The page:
Keywords: Asymmetric; NARDL; export; economic growth; Namibia
    JEL: C50 C53 F14 F17
    Date: 2020
  26. By: Ning, Haokai
    Abstract: This paper studies the design of trade policies in an uncertain third market with incomplete information. Governments in each of the two countries select either direct quantity controls or subsidies in an attempt to shift profits in favour of their own firms in an oligopolistic setting. It is shown that the country with firms having information disadvantage tends to choose the direct quantity control, while the country with well-informed firms would use export subsidy (export quota) when the degree of uncertainty is sufficiently high (low).
    Keywords: Uncertainty, incomplete information, Bayesian Nash equilibrium, strategic trade policy, Cournot competition
    JEL: C72 D82 F13 L13
    Date: 2020–02–01
  27. By: Juranek, Steffen (Dept. of Business and Management Science, Norwegian School of Economics); Schindler, Dirk (Erasmus School of Economics, Erasmus University Rotterdam); Schneider, Andrea (Jönköping International Business School)
    Abstract: Multinational corporations increasingly use royalty payments for intellectual property rights to shift profits globally. This threatens not only the tax base of countries worldwide, it also affects the nature of competition for foreign direct investment (FDI). Against this background, our theoretical analysis suggests a surprising solution to the problem of curbing profit shifting without suffering major FDI losses: A strictly positive withholding tax on royalty payments is both the Pareto-efficient solution under international coordination and the optimal unilateral response. If internal debt is sufficiently responsive, governments can even implement Paretooptimal targeting. Then, the royalty tax closes the profit-shifting channel, while all competition for FDI is relegated to internal-debt regulation. Our results question the ban of royalty taxes in double tax treaties and the EU Interest and Royalty Directive.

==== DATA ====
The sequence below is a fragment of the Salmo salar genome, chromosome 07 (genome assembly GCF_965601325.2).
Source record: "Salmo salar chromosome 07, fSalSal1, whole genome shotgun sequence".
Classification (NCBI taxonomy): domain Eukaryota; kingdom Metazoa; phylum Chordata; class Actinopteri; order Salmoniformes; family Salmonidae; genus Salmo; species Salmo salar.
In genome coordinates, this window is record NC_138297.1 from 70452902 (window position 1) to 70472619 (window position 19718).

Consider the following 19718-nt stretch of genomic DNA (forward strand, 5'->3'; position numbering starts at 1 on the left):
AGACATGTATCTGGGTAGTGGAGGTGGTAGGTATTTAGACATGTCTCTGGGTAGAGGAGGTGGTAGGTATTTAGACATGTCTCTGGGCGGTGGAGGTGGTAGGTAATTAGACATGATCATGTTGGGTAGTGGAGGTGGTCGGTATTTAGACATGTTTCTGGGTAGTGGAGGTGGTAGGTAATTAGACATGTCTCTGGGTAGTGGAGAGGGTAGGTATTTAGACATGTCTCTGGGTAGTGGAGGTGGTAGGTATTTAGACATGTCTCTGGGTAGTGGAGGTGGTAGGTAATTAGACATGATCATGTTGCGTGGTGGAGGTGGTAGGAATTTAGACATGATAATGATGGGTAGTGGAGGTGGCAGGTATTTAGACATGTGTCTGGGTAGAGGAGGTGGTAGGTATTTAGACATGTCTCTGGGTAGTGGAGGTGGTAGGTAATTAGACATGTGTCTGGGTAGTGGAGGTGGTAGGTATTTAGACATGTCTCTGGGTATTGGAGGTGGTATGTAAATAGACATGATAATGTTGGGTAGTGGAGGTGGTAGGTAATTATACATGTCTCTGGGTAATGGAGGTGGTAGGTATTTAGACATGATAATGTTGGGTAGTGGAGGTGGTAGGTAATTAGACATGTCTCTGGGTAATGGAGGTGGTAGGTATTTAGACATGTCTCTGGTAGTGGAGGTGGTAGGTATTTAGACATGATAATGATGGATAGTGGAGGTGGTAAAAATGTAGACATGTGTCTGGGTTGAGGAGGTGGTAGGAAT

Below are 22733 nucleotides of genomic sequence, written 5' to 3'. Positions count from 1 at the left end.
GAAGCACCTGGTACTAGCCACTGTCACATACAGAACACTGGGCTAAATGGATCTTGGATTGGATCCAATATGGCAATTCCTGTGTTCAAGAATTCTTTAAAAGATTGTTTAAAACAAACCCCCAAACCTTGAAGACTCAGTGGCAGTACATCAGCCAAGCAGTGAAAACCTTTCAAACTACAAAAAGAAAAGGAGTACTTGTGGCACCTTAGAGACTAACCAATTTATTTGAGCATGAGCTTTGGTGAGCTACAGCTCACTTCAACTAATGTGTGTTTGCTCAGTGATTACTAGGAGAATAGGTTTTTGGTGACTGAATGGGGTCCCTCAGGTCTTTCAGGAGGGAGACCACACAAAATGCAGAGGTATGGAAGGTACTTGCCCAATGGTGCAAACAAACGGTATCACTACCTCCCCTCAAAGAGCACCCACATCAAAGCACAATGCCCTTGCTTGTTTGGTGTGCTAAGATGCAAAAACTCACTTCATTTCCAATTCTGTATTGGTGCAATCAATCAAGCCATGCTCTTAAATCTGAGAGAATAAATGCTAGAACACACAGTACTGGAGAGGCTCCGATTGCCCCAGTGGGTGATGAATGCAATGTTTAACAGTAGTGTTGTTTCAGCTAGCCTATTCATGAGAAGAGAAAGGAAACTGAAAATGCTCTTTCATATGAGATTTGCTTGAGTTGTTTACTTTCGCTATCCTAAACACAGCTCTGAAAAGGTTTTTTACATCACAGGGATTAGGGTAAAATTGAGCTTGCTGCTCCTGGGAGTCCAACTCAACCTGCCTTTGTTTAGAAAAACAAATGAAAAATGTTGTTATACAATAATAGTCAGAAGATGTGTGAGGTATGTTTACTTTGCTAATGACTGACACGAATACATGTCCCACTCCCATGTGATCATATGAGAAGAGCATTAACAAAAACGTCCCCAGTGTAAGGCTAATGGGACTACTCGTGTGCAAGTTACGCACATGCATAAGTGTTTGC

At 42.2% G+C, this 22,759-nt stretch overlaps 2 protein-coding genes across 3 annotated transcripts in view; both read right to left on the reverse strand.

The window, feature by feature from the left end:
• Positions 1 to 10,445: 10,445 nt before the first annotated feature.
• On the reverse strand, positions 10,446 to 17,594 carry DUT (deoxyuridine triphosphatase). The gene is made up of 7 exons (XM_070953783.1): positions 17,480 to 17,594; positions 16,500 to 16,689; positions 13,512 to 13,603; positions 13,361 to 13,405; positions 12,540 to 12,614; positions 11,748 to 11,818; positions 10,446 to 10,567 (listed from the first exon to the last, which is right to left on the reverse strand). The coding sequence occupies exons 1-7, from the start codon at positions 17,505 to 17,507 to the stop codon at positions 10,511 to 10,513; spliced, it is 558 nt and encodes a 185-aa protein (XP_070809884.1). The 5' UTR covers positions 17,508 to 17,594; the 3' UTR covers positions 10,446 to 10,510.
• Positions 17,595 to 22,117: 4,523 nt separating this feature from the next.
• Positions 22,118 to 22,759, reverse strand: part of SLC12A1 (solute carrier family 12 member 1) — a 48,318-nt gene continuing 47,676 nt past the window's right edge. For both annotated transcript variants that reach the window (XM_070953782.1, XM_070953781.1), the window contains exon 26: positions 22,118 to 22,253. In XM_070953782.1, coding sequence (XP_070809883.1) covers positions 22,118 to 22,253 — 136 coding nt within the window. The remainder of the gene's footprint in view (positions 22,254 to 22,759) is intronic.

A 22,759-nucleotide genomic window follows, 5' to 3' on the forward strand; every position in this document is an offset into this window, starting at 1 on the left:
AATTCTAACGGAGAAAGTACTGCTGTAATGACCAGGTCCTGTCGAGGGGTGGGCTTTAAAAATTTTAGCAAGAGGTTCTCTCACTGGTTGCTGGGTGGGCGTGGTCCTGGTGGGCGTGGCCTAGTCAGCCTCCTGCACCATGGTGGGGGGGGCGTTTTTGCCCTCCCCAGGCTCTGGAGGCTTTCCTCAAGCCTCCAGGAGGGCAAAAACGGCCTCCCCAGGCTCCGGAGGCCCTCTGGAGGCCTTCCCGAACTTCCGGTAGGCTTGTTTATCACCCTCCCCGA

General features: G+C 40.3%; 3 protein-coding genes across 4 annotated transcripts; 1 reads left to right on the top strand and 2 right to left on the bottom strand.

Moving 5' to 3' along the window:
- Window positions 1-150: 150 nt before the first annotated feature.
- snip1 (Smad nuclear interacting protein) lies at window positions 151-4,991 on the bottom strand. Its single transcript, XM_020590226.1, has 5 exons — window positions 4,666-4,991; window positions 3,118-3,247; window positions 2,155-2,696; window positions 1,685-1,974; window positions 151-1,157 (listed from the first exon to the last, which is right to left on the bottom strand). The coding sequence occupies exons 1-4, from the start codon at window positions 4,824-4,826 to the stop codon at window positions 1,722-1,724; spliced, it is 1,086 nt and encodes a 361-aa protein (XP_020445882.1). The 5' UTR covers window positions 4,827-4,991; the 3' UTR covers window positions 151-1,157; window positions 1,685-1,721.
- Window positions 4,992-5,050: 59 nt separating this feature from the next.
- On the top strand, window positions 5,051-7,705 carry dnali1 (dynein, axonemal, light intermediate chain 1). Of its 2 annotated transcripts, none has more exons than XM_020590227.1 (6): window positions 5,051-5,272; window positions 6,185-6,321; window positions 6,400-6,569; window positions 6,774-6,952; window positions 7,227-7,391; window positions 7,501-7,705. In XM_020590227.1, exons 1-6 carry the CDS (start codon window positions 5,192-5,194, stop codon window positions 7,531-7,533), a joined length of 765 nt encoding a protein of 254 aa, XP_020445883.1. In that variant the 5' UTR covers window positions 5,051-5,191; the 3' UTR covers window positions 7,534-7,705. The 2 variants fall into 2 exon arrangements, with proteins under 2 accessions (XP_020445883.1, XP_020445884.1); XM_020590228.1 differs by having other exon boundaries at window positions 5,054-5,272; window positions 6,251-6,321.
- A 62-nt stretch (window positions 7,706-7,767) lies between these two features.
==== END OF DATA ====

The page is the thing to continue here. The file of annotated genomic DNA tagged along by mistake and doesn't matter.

Keywords: Source tax on royalties; foreign direct investment; multinationals; profit shifting; internal debt; EU Interest and Royalty Directive
    JEL: F23 H25 O23
    Date: 2020–09–09
  28. By: Breinlich, Holger; Nolen, Patrick; Wright, Greg C
    Abstract: In this paper we compare firms’ self-reported overseas sales, as reported in a commonly used UK financial reporting dataset, with their actual exports, as reportedby Her Majesty’s Revenue and Customs (HMRC). Finding that these flows are inseveral dimensions quite different, we then explore the implications of these differ-ences more formally. Since several studies within the international trade literature report findings based on the self-reported export values in financial datasets, wediscuss these findings in light of the departure of financial dataset-based exportsfrom “true” (HMRC) export values.
    Date: 2020–09–07
  29. By: Xingwei Hu
    Abstract: During the last few decades, globalization and protectionism have ebbed and flowed from time to time among economies. The movements demand that we develop formal analytics that can help countries make better trade policies. The movements also imply that the best trade policies are time-varying and country-specific. Economies and their imports and exports constitute a counterbalanced network where conflict and cooperation are two sides of the same coin of the global economy. A country could improve its relative strength in the interactive network by embracing globalization, protectionism, or a trade war. This paper provides necessary conditions for globalization and trade wars, evaluates their side effects, identifies the right targets for conflict, and recommends a fair resolution for a trade war. Data from 2018 show that trade wars could be an option for the USA to maintain its competitiveness. However, adverse side effects on third parties could be significant. Nevertheless, whether the USA should engage in protectionism depends on its bargaining power.
    Date: 2020–09
  30. By: Wang, Feicheng; Kis-Katos, Krisztina; Zhou, Minghai